homeend - Could you elaborate a little? How do you think it should change? Any and all feedback is helpful!

    Bookmark   July 30, 2011 at 7:06PM
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first off teepee are not used in square foot planning.
second peas die off in summer thus leaving you with 12 empty square feet.
third radish are usaully not grown in summer thus leaving you with 6 more empty square feet.
forth spinach and lettuce usaully bolt by June
thus leaving 10 more empty feet

by June more then 44 square feet- 39% of you beds will be empty.

    Bookmark   August 1, 2011 at 7:36PM
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homeend - thank you for your input. I'm using teepee because I don't have room on the trellis, and I like the look of them. As I indicated in my second looong post (sorry I got so wordy!), I am planning on replacing items such as the peas, radish, spinach, lettuce as they finish off in the heat of summer. I'm looking for suggestions as to what I could put in their place, if you have any. However, with the intense heat we've had this year (usu. only about a week of 100+ degree temps have been 3 weeks of it this year), I'm not sure anything is going to do very well in the dead of summer. I'm wondering if I'm going to end up with full spring and fall gardens, and just have to live with a number of empty squares through June and July until it cools off enough to start the fall garden. What zone are you in, and how do you plant/replant your squares?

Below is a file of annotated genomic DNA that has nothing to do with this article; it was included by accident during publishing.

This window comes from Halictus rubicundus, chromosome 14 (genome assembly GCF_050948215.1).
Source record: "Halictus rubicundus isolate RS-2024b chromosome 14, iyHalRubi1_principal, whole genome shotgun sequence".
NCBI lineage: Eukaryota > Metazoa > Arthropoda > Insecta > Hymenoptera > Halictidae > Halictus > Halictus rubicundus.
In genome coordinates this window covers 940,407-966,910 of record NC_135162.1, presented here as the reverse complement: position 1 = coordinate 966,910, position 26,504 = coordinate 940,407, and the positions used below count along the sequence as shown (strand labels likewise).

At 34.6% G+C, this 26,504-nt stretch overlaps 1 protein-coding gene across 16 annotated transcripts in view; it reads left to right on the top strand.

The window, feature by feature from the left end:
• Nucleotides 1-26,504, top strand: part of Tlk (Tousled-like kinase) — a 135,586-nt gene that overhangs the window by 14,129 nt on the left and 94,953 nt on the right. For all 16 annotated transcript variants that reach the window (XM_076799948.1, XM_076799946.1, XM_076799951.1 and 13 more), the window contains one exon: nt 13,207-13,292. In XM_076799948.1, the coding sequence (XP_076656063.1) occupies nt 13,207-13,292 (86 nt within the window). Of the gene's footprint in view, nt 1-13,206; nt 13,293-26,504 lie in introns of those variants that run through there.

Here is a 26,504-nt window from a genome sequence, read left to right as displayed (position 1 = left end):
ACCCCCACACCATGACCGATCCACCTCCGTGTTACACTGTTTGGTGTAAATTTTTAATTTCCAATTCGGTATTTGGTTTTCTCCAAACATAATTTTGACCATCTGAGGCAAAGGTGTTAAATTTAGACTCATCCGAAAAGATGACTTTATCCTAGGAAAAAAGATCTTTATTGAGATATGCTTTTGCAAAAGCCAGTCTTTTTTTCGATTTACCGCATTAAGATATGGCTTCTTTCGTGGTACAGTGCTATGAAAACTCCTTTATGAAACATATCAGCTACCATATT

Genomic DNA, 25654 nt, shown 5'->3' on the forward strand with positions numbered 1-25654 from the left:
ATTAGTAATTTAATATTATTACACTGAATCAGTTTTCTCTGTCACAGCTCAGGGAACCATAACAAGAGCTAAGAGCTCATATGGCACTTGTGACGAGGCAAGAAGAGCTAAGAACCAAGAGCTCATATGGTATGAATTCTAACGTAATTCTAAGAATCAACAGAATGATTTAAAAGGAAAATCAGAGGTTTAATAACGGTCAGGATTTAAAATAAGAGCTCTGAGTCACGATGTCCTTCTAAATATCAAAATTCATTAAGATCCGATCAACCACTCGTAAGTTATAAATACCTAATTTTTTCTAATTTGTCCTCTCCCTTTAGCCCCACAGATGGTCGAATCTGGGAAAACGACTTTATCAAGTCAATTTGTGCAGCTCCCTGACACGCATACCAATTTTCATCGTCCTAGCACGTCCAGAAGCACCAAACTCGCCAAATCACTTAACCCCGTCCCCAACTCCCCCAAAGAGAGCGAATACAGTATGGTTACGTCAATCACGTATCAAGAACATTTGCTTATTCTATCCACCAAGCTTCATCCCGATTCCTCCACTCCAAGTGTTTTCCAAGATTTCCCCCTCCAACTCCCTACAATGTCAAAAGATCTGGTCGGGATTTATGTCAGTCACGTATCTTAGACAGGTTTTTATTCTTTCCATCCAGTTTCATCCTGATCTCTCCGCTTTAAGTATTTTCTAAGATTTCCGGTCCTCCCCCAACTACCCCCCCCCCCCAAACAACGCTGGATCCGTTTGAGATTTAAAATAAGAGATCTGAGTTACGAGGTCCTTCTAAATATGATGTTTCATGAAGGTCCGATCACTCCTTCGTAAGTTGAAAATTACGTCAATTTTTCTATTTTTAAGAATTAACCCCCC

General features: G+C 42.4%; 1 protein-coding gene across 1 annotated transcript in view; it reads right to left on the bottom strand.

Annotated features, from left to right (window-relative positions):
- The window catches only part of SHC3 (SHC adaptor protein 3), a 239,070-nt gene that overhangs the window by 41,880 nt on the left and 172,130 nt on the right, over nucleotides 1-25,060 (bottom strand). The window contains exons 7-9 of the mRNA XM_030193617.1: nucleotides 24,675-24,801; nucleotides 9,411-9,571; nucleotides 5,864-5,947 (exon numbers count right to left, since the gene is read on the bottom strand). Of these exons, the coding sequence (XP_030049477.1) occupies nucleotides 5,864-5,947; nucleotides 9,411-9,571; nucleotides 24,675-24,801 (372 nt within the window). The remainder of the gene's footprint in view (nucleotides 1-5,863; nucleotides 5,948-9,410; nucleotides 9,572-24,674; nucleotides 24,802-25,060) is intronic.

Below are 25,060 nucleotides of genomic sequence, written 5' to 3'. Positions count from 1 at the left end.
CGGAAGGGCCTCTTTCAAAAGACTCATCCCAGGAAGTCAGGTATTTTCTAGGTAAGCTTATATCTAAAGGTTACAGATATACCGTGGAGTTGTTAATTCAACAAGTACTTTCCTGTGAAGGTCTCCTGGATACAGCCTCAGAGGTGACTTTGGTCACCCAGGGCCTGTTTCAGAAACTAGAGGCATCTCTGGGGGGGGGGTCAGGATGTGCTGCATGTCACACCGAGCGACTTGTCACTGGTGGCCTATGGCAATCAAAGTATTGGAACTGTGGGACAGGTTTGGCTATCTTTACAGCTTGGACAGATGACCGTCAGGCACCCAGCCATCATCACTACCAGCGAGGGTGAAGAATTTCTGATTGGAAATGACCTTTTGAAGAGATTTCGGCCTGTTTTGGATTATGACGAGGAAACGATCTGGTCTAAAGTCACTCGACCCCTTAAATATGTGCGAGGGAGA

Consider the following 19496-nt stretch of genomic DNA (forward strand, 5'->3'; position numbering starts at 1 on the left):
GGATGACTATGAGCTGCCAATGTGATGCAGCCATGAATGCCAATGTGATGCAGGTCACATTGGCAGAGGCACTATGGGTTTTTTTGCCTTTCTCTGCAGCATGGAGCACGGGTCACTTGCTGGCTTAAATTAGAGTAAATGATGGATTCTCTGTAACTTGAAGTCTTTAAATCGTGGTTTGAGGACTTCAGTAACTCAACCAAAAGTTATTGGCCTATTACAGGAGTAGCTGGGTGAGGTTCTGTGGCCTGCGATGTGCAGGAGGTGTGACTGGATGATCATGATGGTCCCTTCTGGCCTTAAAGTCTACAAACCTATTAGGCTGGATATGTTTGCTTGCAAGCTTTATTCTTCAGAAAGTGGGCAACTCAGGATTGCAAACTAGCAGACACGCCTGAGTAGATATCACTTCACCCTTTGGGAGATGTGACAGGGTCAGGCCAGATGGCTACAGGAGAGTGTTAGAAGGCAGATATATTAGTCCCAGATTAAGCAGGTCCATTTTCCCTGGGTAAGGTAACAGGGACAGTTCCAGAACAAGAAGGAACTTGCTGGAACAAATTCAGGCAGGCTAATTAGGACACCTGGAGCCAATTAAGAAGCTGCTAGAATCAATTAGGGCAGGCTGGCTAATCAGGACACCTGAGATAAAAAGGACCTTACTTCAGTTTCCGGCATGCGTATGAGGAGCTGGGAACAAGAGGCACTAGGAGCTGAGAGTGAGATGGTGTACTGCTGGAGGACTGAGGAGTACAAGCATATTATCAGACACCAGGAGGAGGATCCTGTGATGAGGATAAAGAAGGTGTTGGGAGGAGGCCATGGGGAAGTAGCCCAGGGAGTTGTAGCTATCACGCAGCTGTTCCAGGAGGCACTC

Bookmark   August 2, 2011 at 12:20AM
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erin zone is meaning less in veg garden since it only tell you how cold winter is.
season length and frost dates are more important when comes to vegetable gardens.
you have plenty of room for trellises or netting for climbing crops.
how plant my squares is very complicated and would hard to explain. you can always put late planting of warm weather crop in empty squares.

    Bookmark   August 2, 2011 at 3:01AM
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Green beans may do well in the heat. I planted some where I pulled out peas, so they are getting a little later start than usual, but they are doing well. Okra is also a good summer crop. My garden is in So. California, where we are having a cooler than normal summer.